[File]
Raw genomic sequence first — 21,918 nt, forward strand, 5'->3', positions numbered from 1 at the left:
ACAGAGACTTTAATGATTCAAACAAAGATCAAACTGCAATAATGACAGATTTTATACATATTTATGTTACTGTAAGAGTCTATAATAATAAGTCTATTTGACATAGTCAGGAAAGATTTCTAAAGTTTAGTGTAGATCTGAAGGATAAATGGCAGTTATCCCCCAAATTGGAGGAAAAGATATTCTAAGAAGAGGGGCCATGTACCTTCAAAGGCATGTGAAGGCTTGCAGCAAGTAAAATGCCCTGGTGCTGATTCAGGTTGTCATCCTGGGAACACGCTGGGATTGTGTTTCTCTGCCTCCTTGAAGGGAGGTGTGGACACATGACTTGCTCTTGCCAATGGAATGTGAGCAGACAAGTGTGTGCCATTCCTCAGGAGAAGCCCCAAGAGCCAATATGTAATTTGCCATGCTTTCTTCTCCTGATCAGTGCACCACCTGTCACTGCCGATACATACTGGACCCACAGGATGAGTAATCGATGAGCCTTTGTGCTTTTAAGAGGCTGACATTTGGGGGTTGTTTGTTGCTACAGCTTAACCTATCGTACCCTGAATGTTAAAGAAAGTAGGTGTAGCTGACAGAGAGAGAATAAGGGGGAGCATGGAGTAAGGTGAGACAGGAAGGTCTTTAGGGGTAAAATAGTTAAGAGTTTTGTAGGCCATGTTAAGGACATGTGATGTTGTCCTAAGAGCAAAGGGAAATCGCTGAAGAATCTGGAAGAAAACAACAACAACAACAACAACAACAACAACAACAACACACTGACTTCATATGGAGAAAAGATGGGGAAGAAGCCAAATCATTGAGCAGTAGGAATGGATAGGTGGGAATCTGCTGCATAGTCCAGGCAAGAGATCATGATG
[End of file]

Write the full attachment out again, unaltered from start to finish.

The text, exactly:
Raw genomic sequence first — 21,918 nt, forward strand, 5'->3', positions numbered from 1 at the left:
ACAGAGACTTTAATGATTCAAACAAAGATCAAACTGCAATAATGACAGATTTTATACATATTTATGTTACTGTAAGAGTCTATAATAATAAGTCTATTTGACATAGTCAGGAAAGATTTCTAAAGTTTAGTGTAGATCTGAAGGATAAATGGCAGTTATCCCCCAAATTGGAGGAAAAGATATTCTAAGAAGAGGGGCCATGTACCTTCAAAGGCATGTGAAGGCTTGCAGCAAGTAAAATGCCCTGGTGCTGATTCAGGTTGTCATCCTGGGAACACGCTGGGATTGTGTTTCTCTGCCTCCTTGAAGGGAGGTGTGGACACATGACTTGCTCTTGCCAATGGAATGTGAGCAGACAAGTGTGTGCCATTCCTCAGGAGAAGCCCCAAGAGCCAATATGTAATTTGCCATGCTTTCTTCTCCTGATCAGTGCACCACCTGTCACTGCCGATACATACTGGACCCACAGGATGAGTAATCGATGAGCCTTTGTGCTTTTAAGAGGCTGACATTTGGGGGTTGTTTGTTGCTACAGCTTAACCTATCGTACCCTGAATGTTAAAGAAAGTAGGTGTAGCTGACAGAGAGAGAATAAGGGGGAGCATGGAGTAAGGTGAGACAGGAAGGTCTTTAGGGGTAAAATAGTTAAGAGTTTTGTAGGCCATGTTAAGGACATGTGATGTTGTCCTAAGAGCAAAGGGAAATCGCTGAAGAATCTGGAAGAAAACAACAACAACAACAACAACAACAACAACAACAACACACTGACTTCATATGGAGAAAAGATGGGGAAGAAGCCAAATCATTGAGCAGTAGGAATGGATAGGTGGGAATCTGCTGCATAGTCCAGGCAAGAGATCATGATG